Minister of State Patrick O’Donovan welcoming the imminent plan
THE long-awaited five-year-plan to develop Newcastle West will be launched publicly next month.
The date for the launch was announced this Wednesday and will take place early on Monday morning, September 25 in the local council office.
The idea of a comprehensive plan which would provide a vision and roadmap for the economic, social and cultural development of the town was first put forward in 2014 as a joint venture by the Newcastle West Community Council and the Newcastle West Chamber of Commerce who set up a steering committee to get it off the ground.
Limerick City and County Council then came on board and undertook to pay for the plan, a draft of which was circulated to the different stakeholders in January this year.
In the months since, the council and the steering committee have been involved in tweaking the plan which is expected to be very comprehensive. It is also expected to take into account all aspects of social and economic life in the town, unlike the council’s local area plan which deals mainly with infrastructure.
Jobs, facilities, tourism, commerce, promotion, all have their place in the plan.
Earlier this summer, a Newcastle West Development Association was established, to operate as one voice for the various organisations in the town and to drive and implement the final plan when adopted.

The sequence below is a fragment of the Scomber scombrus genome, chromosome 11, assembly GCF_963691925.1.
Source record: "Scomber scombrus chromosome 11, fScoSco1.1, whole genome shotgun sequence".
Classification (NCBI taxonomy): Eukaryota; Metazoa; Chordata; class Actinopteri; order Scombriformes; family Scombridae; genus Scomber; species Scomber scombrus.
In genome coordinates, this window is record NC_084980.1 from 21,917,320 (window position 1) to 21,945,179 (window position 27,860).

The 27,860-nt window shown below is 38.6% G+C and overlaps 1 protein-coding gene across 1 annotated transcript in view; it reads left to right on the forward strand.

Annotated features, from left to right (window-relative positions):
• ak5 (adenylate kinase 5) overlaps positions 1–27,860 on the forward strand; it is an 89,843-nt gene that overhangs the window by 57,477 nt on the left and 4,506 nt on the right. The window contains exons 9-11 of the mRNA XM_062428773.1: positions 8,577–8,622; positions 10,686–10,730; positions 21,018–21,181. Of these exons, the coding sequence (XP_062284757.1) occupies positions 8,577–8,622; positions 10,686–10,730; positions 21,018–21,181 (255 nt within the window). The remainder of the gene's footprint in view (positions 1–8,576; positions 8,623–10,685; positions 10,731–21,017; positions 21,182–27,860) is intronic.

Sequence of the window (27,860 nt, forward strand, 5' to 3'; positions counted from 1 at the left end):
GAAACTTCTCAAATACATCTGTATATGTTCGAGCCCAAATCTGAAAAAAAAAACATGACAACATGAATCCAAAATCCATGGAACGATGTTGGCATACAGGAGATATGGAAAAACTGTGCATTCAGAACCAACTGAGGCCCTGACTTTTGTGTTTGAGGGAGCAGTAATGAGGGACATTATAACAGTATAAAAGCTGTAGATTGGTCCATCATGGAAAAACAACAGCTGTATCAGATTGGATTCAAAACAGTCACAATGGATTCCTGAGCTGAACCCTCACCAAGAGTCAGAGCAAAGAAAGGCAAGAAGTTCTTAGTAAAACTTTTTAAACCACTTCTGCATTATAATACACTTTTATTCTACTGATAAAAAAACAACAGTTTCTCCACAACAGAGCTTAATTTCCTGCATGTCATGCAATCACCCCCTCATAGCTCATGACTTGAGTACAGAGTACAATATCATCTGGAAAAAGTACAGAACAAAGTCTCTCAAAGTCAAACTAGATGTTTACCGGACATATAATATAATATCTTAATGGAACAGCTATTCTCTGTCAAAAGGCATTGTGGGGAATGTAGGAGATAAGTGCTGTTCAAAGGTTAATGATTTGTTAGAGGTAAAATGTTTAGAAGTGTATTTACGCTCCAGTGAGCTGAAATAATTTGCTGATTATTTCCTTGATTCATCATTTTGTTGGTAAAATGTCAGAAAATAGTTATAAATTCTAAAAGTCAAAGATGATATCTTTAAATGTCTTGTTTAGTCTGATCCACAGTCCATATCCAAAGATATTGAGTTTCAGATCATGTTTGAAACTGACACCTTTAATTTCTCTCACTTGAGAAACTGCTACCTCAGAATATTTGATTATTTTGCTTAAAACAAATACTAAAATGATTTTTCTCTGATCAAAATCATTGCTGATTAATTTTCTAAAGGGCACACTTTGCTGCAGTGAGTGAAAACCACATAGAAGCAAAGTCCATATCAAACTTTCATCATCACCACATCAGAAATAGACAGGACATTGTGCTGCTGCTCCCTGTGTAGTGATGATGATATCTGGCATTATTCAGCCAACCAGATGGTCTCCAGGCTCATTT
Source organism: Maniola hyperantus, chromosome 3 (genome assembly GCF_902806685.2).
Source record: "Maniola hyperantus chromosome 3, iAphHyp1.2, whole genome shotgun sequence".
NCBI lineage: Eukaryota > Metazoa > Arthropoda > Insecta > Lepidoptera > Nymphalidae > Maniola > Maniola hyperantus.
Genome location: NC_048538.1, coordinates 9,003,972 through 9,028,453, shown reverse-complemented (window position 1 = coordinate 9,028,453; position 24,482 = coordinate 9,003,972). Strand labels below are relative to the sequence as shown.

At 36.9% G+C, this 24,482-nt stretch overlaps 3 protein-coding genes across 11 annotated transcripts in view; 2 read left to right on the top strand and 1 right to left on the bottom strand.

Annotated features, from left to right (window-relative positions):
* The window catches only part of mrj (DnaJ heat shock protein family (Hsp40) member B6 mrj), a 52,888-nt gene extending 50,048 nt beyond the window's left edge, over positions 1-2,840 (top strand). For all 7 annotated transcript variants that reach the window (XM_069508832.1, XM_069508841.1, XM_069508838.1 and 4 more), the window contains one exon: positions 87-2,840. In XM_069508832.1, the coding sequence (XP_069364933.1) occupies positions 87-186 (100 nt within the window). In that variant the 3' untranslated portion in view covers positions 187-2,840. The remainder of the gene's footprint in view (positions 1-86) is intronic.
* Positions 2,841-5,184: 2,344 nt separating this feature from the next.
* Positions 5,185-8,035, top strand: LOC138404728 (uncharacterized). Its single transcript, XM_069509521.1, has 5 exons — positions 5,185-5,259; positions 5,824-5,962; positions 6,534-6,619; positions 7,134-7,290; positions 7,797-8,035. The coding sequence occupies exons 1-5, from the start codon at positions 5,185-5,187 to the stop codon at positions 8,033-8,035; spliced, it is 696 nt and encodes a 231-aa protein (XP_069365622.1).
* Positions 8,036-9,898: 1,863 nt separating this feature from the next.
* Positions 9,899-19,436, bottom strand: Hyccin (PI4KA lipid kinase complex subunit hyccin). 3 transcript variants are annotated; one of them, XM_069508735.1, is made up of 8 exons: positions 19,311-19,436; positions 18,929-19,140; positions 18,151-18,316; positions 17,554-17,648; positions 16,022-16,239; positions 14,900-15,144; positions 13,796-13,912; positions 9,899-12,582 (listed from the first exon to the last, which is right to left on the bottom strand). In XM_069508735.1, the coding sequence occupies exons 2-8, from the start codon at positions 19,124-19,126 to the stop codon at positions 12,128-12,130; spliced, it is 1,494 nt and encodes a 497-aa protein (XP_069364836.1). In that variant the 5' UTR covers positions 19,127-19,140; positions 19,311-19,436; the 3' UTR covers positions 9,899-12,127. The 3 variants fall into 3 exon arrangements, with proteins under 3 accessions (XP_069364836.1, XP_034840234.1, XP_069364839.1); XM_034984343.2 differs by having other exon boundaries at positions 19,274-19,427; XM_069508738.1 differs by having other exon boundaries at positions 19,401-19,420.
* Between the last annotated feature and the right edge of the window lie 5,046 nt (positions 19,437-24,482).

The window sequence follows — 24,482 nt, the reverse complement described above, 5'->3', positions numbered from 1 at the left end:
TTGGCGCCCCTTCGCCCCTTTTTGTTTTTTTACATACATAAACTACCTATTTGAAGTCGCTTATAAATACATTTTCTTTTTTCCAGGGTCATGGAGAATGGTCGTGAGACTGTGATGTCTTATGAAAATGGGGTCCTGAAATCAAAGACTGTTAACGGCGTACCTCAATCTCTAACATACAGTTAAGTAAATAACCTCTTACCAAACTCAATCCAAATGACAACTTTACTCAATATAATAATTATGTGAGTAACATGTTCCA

Michael Finucane, the new chairman of the Newcastle West Development Association, has consistently warned that making a plan was the easy bit.
“Implementing it afterwards is harder,” he commented last year.
Newcastle West native and Minister of State Patrick O’Donovan, welcoming the launch date, also stressed the importance of implementing the plan.
“My biggest fear would be if it falls back on to the backs of volunteers alone. That would be very unfair,” he said. “They don’t have the time, the resources, the expertise.”
And he believes the role of the council will be central to this. From the very beginning, he said, he argued that for the plan to succeed, the council needed to buy into it, whether the issue was traffic management, physical infrastructure, roads or how the town is marketed.
“They are absolutely key.”
“You are not going to achieve all the things in one year. But if three or four can be delivered every year and a report brought to the councillors and the association, that is what will make this fly.”
He accepted that the initial response to the plan could be one of caution. “The proof of the pudding will be the implementation of the plan. I don’t think people are intentionally negative but they are cautious,” Minister O’Donovan added.
What makes the difference this time, he said, was the full backing and involvement of the council, “from the start rather than at the tail-end.”
And he was confident that with the council firmly behind the new plan, it would make all the difference.
However, he stressed the important role the Development Association also needed to play. Their focus, he said, will be to make sure the the council and other agencies will drive on with the implementation of the plan.